“Which arm do you want to be shot in?”


Carson pulled the rented Hover-Jeep up behind a clump of rocks about 200 yards from the back of the Stone property. It was a moonless night, but there was enough starlight to see the dark brooding house Jason and Marion Stone called home. It stood three stories high, was made of Terrazzo stone brought all the way from a quarry in Arizona, and surrounded by a rail fence. There were no other houses or buildings visible anywhere on the dark, distant horizon.

Carson got out of the Jeep. He was clad in black pants and turtleneck. A wide utility belt encircled his waist. As he started toward the fence, he pulled a black ski mask over his face. A pair of infrared night glasses came out of a pouch in his belt and he slipped them on. He reached down to the Colt laser pistol strapped to his right leg, and switched the activator button on. He could feel a slight vibration in the palm of his hand as a tiny red light glowed on the surface of the grip.

He hopped over the fence and moved toward the house. He’d studied the schematic Stone had given him and knew exactly where he wanted to go. A rain gutter drain  pipe ran up to the second story from a stand of rose bushes on the side of the house. He shimmied up the pipe, crept quietly along the eave that jutted out from the second floor, and stopped at a large stained glass window.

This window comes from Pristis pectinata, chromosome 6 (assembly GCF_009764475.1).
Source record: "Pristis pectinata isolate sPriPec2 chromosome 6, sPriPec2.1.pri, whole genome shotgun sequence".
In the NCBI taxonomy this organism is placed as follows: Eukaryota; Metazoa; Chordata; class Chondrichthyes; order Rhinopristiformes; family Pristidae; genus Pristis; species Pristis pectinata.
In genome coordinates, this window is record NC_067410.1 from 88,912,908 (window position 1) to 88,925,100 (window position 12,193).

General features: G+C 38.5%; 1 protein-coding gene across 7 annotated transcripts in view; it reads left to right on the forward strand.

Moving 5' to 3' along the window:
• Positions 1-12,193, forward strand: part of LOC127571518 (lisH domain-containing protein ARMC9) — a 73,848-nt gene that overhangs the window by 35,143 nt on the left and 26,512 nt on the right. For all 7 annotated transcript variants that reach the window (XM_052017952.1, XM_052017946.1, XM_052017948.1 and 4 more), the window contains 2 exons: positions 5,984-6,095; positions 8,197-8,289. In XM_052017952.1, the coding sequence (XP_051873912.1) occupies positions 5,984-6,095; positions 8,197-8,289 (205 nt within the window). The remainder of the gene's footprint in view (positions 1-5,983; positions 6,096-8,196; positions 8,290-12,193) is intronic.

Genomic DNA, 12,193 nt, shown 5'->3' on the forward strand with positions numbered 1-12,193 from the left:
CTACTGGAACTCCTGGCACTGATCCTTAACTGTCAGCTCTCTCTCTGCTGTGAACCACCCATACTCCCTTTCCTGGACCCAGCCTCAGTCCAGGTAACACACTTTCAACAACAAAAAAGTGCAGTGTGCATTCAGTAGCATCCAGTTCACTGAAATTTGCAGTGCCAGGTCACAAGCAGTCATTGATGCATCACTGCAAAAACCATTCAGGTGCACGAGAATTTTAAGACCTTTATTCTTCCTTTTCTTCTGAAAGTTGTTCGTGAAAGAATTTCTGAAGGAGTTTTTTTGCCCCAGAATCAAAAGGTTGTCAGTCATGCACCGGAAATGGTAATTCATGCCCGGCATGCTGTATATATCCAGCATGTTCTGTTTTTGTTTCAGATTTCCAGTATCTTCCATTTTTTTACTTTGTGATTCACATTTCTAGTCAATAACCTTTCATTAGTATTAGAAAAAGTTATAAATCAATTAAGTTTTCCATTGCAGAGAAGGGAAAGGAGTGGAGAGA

The window casement was all metal and had a lock on the inside that fastened it tight to the window frame.Carsontook a small cigar-shaped aerosol tube out of his belt. He aimed the aerosol at the point where the lock met the frame and pressed the nozzle. He turned his head away from the corrosive smell as the acid spray ate the metal away. He tucked the aerosol tube down behind his belt, and a minute later the window slid sideways and he was inside.

It was a library. He could smell the musty bindings of old books and crept quietly across a carpet, circumventing a large orange globe that stood on brass legs. Carson reckoned the books belonged to Mrs. Stone. He didn’t figure Vince to be much of a reader. He opened the door to the hallway slowly and slipped the night glasses down over his eyes. The hallway was empty. Marion Stone’s bedroom was the next one down from the library on the right. Vincent Stone’s room was across the hall from hers.